Stop DK Metcalf? 'Watch Me!' Says Centerpiece of Seattle Seahawks Roster Build – Sports Illustrated

The Seattle Seahawks, having traded away quarterback Russell Wilson in March, aren't expected to boast a high-scoring offense in 2022. Until his long-term replacement under center is found, that likely will remain the case for the organization.
But for those tired of the gloom-and-doom narrative with Wilson now playing in Denver, after locking up superstar receiver DK Metcalf with a record-breaking three-year, $72 million extension, there are plenty of reasons to be optimistic about the franchise's future.
And among those who think that? DK himself.
This week, in leading up to a Dallas preseason game in which Metcalf plans to play, he was asked about how he will combat physical and psychological ways to stop him.
“Just watch,” Metcalf said. “I mean I can’t really give you an answer for that. I’m going to show you how I won’t let it affect me.”
If Metcalf cannot be stopped? The roster, as currently constructed, might be going in a positive direction eventually.
The Seahawks have most of their projected starters on the offensive side of the ball under contract through at least the end of the 2023 season. General manager John Schneider and the front office have quickly built a foundation that should set up their next franchise quarterback for success, whether that winds up being Drew Lock (presently in a duel with Geno Smith as the Seahawks prep to close the preseason in Dallas), a 2023 draft pick, or a veteran acquisition.
At the skill positions, Seattle has inked Metcalf and Tyler Lockett to lucrative multi-year contracts in the past calendar year, ensuring one of the NFL's best receiving duos will stay in the Pacific Northwest through 2025. Behind them, Dee Eskridge and Freddie Swain each have at least two years remaining on their respective rookie deals and incoming rookies Bo Melton and Dareke Young could be contributors down the road.
After picking up athletic tight end Noah Fant's fifth-year option, the Seahawks will have two years to evaluate the former first-round pick and see where he fits into long-term plans. Fant, Colby Parkinson, and Will Dissly, who signed a three-year contract in March, will be around for at least two more seasons, providing a quality, diverse tight end group.
In the backfield, Rashaad Penny will become a free agent again in March after re-signing on a one-year, $5.75 million deal. If he has a big season, Seattle could easily re-sign him, but the arrival of second-round pick Ken Walker III (presently hobbled) gives the team a talented hedge at worst. DeeJay Dallas has two more years under contract, while Travis Homer will be a free agent next spring, creating some long-term questions from a depth perspective.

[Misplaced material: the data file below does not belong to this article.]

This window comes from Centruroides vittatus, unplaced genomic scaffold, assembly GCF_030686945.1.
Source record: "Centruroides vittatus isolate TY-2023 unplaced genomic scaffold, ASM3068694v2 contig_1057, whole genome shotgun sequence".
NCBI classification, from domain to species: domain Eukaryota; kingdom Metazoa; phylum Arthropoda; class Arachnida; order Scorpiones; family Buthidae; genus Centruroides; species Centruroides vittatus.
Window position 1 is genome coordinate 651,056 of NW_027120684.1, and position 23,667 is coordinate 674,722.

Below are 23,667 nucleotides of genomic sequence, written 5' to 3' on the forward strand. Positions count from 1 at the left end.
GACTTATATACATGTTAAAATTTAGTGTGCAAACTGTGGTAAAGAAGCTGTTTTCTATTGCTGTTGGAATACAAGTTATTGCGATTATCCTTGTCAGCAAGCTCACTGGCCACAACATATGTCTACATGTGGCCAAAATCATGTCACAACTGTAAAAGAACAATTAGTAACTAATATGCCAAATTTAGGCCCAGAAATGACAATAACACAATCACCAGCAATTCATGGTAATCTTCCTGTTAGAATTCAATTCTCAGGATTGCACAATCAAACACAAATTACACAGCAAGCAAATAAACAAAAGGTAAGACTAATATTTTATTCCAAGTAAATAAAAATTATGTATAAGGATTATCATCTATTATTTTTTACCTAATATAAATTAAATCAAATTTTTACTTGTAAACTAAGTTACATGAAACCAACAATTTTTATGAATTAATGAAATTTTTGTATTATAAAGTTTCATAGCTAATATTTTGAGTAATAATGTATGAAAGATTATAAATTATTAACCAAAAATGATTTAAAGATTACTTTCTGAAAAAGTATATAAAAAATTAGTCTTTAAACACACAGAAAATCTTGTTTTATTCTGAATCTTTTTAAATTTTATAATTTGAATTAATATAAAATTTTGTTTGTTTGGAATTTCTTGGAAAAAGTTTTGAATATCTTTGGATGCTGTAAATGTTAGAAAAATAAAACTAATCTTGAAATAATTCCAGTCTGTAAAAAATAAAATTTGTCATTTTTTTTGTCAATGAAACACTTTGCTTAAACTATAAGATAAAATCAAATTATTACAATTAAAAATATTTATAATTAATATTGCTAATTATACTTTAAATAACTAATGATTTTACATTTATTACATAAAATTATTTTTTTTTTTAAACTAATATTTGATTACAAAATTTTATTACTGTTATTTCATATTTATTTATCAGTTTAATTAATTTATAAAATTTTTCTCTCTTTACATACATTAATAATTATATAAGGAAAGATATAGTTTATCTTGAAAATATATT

Most notably, the Seahawks invested two draft picks in Charles Cross and Abraham Lucas to infuse youth and talent into their offensive line. Both tackles will be under contract through at least 2025, with Cross potentially a candidate to have his fifth-year option picked up for 2026. In the interior, guard Damien Lewis still has two years remaining on his rookie deal to grow with the rookie tackles and veteran Gabe Jackson remains signed through 2023.
Of course, Seattle still has to figure out the plan at center, which remains an area of concern beyond this season. Reunited with offensive coordinator Shane Waldron and line coach Andy Dickerson, who coached him in Los Angeles, Austin Blythe signed a one-year contract in March and will have to prove himself worthy of a long-term contract replacing departed starter Ethan Pocic. Given Jackson's age, his future with a rebuilding franchise may be up in the air as well.
Then there's the biggest red flag: who is going to play quarterback? More likely than not, that player isn't on the roster in the present. Finding a franchise signal-caller isn't easy and even considering the immense talent at the position in next year's class, there's no guarantee the Seahawks will land a long-term successor for Wilson in the 2023 NFL Draft.
But overall, Schneider and staff have to be pleased with the state of the roster given the upheaval that took place this offseason. With Metcalf, Lockett, Cross, Fant, and Lewis set to be around until at least 2023, Seattle has the building blocks in place to quickly climb back into contention.
Most importantly, the Seahawks will also have the draft and financial capital to dramatically improve their roster and plug in gaps over the next few years. OverTheCap estimates they will have nearly $40 million in cap room next spring and over $100 million in cap space in 2023. Additionally, if they have a quarterback they covet in next year's draft, they have the ammunition to move up and select that player with two first-round picks and two second-round picks.
While clouds loom over Seattle in the present without a surefire franchise quarterback on the roster, the future undoubtedly looks far brighter with talent already on the roster and an abundance of cap space and draft picks. The onus will fall on Schneider and the front office to capitalize on those resources over the next two offseasons and if they can, a lengthy rebuild in the post-Wilson era could be accelerated immensely.
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